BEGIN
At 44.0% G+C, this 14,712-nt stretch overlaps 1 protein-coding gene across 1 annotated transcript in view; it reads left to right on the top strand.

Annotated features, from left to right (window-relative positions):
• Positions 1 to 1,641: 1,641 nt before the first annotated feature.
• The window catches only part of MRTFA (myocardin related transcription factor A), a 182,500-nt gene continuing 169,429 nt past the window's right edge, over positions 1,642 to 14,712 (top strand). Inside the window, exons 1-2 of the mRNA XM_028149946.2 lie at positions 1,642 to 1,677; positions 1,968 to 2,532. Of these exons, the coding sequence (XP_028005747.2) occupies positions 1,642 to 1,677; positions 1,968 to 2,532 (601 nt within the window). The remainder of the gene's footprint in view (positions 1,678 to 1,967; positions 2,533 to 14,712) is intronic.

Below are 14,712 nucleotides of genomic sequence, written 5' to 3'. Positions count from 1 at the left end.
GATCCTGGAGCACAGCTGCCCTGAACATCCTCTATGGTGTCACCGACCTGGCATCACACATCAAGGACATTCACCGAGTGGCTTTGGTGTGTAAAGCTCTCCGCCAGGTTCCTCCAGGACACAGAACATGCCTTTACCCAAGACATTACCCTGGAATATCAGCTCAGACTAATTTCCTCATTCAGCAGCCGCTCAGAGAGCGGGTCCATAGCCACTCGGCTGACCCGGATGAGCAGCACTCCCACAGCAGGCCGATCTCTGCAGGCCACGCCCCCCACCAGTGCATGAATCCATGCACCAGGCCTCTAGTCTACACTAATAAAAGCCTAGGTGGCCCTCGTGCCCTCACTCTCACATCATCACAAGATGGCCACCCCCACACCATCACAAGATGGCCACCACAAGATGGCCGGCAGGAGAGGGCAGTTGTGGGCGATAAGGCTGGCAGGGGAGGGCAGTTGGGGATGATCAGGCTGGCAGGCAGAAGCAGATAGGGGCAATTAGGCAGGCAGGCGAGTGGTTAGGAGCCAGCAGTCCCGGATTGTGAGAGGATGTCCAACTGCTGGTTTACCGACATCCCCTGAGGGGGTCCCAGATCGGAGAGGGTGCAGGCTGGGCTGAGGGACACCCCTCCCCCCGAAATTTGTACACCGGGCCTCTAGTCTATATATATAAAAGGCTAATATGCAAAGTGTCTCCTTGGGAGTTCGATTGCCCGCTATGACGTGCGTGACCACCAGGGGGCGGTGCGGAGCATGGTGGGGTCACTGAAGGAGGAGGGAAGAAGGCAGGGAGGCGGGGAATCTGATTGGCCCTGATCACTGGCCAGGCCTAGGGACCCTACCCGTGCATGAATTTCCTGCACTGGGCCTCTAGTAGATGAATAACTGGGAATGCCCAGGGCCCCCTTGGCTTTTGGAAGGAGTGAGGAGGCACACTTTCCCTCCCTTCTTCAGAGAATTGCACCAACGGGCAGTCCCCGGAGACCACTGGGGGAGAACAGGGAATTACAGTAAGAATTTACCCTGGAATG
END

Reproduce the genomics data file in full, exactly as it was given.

At 44.0% G+C, this 14,712-nt stretch overlaps 1 protein-coding gene across 1 annotated transcript in view; it reads left to right on the top strand.

Annotated features, from left to right (window-relative positions):
• Positions 1 to 1,641: 1,641 nt before the first annotated feature.
• The window catches only part of MRTFA (myocardin related transcription factor A), a 182,500-nt gene continuing 169,429 nt past the window's right edge, over positions 1,642 to 14,712 (top strand). Inside the window, exons 1-2 of the mRNA XM_028149946.2 lie at positions 1,642 to 1,677; positions 1,968 to 2,532. Of these exons, the coding sequence (XP_028005747.2) occupies positions 1,642 to 1,677; positions 1,968 to 2,532 (601 nt within the window). The remainder of the gene's footprint in view (positions 1,678 to 1,967; positions 2,533 to 14,712) is intronic.

Below are 14,712 nucleotides of genomic sequence, written 5' to 3'. Positions count from 1 at the left end.
GATCCTGGAGCACAGCTGCCCTGAACATCCTCTATGGTGTCACCGACCTGGCATCACACATCAAGGACATTCACCGAGTGGCTTTGGTGTGTAAAGCTCTCCGCCAGGTTCCTCCAGGACACAGAACATGCCTTTACCCAAGACATTACCCTGGAATATCAGCTCAGACTAATTTCCTCATTCAGCAGCCGCTCAGAGAGCGGGTCCATAGCCACTCGGCTGACCCGGATGAGCAGCACTCCCACAGCAGGCCGATCTCTGCAGGCCACGCCCCCCACCAGTGCATGAATCCATGCACCAGGCCTCTAGTCTACACTAATAAAAGCCTAGGTGGCCCTCGTGCCCTCACTCTCACATCATCACAAGATGGCCACCCCCACACCATCACAAGATGGCCACCACAAGATGGCCGGCAGGAGAGGGCAGTTGTGGGCGATAAGGCTGGCAGGGGAGGGCAGTTGGGGATGATCAGGCTGGCAGGCAGAAGCAGATAGGGGCAATTAGGCAGGCAGGCGAGTGGTTAGGAGCCAGCAGTCCCGGATTGTGAGAGGATGTCCAACTGCTGGTTTACCGACATCCCCTGAGGGGGTCCCAGATCGGAGAGGGTGCAGGCTGGGCTGAGGGACACCCCTCCCCCCGAAATTTGTACACCGGGCCTCTAGTCTATATATATAAAAGGCTAATATGCAAAGTGTCTCCTTGGGAGTTCGATTGCCCGCTATGACGTGCGTGACCACCAGGGGGCGGTGCGGAGCATGGTGGGGTCACTGAAGGAGGAGGGAAGAAGGCAGGGAGGCGGGGAATCTGATTGGCCCTGATCACTGGCCAGGCCTAGGGACCCTACCCGTGCATGAATTTCCTGCACTGGGCCTCTAGTAGATGAATAACTGGGAATGCCCAGGGCCCCCTTGGCTTTTGGAAGGAGTGAGGAGGCACACTTTCCCTCCCTTCTTCAGAGAATTGCACCAACGGGCAGTCCCCGGAGACCACTGGGGGAGAACAGGGAATTACAGTAAGAATTTACCCTGGAATG